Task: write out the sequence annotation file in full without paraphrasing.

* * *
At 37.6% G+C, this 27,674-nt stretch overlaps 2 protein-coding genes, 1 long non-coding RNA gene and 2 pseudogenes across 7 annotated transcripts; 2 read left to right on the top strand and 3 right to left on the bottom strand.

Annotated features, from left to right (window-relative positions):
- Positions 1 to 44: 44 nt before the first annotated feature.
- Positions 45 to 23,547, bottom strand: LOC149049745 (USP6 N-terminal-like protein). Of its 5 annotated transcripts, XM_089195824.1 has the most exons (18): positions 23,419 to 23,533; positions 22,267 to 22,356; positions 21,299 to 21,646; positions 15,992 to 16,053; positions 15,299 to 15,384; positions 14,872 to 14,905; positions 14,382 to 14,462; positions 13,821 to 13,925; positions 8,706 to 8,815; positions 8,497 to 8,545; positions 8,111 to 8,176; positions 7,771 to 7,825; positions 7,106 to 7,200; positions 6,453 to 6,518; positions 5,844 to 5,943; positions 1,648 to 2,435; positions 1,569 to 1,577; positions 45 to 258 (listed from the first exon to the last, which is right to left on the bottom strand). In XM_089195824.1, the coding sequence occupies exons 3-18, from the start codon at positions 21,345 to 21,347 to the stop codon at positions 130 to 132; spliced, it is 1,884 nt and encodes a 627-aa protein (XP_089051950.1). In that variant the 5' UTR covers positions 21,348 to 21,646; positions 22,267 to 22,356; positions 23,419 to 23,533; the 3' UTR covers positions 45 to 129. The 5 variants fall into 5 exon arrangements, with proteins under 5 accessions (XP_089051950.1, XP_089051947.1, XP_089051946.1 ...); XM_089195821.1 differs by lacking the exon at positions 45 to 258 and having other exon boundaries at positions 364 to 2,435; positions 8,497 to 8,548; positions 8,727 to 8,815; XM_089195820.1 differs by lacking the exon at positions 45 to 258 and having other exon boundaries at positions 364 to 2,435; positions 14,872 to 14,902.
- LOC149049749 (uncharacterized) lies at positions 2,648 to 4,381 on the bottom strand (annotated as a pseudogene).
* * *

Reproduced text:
At 37.6% G+C, this 27,674-nt stretch overlaps 2 protein-coding genes, 1 long non-coding RNA gene and 2 pseudogenes across 7 annotated transcripts; 2 read left to right on the top strand and 3 right to left on the bottom strand.

Annotated features, from left to right (window-relative positions):
- Positions 1 to 44: 44 nt before the first annotated feature.
- Positions 45 to 23,547, bottom strand: LOC149049745 (USP6 N-terminal-like protein). Of its 5 annotated transcripts, XM_089195824.1 has the most exons (18): positions 23,419 to 23,533; positions 22,267 to 22,356; positions 21,299 to 21,646; positions 15,992 to 16,053; positions 15,299 to 15,384; positions 14,872 to 14,905; positions 14,382 to 14,462; positions 13,821 to 13,925; positions 8,706 to 8,815; positions 8,497 to 8,545; positions 8,111 to 8,176; positions 7,771 to 7,825; positions 7,106 to 7,200; positions 6,453 to 6,518; positions 5,844 to 5,943; positions 1,648 to 2,435; positions 1,569 to 1,577; positions 45 to 258 (listed from the first exon to the last, which is right to left on the bottom strand). In XM_089195824.1, the coding sequence occupies exons 3-18, from the start codon at positions 21,345 to 21,347 to the stop codon at positions 130 to 132; spliced, it is 1,884 nt and encodes a 627-aa protein (XP_089051950.1). In that variant the 5' UTR covers positions 21,348 to 21,646; positions 22,267 to 22,356; positions 23,419 to 23,533; the 3' UTR covers positions 45 to 129. The 5 variants fall into 5 exon arrangements, with proteins under 5 accessions (XP_089051950.1, XP_089051947.1, XP_089051946.1 ...); XM_089195821.1 differs by lacking the exon at positions 45 to 258 and having other exon boundaries at positions 364 to 2,435; positions 8,497 to 8,548; positions 8,727 to 8,815; XM_089195820.1 differs by lacking the exon at positions 45 to 258 and having other exon boundaries at positions 364 to 2,435; positions 14,872 to 14,902.
- LOC149049749 (uncharacterized) lies at positions 2,648 to 4,381 on the bottom strand (annotated as a pseudogene).